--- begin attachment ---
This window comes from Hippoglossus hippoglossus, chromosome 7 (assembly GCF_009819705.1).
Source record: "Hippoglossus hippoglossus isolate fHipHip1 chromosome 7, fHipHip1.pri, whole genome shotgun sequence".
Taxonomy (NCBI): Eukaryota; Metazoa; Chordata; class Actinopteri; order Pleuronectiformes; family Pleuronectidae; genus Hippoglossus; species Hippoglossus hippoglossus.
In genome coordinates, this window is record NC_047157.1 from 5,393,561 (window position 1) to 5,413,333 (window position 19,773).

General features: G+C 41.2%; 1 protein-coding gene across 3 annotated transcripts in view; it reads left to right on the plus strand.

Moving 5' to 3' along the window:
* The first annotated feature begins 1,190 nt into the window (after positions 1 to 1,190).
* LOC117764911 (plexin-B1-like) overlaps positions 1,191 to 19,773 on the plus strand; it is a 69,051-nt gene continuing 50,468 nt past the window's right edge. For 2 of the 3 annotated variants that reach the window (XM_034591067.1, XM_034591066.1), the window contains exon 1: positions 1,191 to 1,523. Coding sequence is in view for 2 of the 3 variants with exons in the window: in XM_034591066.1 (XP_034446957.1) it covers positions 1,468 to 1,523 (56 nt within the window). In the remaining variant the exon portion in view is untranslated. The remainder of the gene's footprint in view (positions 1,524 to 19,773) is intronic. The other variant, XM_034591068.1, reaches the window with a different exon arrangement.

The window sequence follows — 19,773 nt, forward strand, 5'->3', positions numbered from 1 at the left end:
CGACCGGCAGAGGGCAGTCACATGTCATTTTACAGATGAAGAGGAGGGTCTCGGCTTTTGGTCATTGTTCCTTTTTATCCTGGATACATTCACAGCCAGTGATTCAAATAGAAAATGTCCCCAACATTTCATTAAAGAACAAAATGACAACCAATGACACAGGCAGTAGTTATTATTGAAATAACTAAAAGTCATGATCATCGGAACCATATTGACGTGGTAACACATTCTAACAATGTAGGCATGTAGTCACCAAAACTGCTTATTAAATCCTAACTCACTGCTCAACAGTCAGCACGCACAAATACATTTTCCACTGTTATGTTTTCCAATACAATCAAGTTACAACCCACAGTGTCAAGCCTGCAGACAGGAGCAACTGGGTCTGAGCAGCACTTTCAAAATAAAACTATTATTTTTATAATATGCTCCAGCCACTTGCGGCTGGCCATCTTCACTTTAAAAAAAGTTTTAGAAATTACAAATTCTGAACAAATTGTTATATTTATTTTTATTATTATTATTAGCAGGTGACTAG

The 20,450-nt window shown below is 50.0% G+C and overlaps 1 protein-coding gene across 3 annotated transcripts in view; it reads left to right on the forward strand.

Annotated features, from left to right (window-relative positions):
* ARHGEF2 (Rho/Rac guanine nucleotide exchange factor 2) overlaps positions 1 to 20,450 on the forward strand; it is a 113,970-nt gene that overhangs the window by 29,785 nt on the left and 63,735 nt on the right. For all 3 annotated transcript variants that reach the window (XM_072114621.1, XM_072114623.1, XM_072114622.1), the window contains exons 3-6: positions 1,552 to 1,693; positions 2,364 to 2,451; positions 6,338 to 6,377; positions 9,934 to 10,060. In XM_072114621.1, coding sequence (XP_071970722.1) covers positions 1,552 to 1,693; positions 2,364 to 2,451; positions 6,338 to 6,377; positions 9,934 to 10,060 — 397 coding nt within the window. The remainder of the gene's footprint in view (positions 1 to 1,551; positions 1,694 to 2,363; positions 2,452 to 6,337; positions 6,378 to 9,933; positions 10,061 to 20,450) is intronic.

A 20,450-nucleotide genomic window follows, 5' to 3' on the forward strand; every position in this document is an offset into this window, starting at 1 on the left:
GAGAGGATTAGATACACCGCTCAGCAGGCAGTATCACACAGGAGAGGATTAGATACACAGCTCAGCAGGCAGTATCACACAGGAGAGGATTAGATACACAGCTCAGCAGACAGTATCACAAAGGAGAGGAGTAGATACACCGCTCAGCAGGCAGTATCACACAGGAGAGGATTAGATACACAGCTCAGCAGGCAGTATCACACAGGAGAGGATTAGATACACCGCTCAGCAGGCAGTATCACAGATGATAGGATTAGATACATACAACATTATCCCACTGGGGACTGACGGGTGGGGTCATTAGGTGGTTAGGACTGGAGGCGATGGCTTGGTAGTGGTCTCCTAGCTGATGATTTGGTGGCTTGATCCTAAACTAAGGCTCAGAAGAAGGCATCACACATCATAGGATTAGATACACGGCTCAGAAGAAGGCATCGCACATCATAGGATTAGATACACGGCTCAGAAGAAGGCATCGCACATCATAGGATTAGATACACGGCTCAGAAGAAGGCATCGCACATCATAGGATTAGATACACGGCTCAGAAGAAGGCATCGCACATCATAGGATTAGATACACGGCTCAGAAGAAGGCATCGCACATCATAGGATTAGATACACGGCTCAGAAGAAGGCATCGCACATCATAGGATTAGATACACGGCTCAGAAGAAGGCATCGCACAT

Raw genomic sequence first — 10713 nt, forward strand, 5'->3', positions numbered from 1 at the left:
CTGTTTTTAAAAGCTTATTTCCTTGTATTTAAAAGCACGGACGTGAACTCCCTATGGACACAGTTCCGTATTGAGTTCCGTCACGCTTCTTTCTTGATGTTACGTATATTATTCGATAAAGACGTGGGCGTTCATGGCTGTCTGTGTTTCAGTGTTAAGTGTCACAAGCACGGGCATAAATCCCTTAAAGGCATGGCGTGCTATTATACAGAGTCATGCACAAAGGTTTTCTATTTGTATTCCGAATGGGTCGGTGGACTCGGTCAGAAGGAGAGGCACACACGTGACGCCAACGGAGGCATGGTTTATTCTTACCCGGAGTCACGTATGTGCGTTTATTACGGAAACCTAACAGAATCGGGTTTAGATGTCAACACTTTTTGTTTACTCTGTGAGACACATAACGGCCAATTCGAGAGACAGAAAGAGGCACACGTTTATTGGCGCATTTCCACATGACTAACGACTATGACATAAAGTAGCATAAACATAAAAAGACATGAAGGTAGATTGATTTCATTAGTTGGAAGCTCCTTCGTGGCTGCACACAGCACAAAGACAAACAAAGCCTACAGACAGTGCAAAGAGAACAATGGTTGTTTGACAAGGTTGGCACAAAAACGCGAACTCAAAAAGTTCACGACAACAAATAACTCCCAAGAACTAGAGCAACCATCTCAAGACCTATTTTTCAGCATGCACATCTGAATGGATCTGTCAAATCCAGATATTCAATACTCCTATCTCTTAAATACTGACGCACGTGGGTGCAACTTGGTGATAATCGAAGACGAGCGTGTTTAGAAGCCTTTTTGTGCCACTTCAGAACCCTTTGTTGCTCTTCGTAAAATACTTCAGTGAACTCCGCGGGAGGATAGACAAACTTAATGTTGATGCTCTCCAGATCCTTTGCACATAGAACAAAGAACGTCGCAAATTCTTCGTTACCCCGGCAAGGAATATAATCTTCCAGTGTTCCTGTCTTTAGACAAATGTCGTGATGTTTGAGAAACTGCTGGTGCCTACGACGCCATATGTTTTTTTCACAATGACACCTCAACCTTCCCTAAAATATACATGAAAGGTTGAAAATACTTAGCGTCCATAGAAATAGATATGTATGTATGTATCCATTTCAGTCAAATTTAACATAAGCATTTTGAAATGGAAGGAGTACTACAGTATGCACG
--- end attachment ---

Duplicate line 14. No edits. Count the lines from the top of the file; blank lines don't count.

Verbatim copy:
A 20,450-nucleotide genomic window follows, 5' to 3' on the forward strand; every position in this document is an offset into this window, starting at 1 on the left: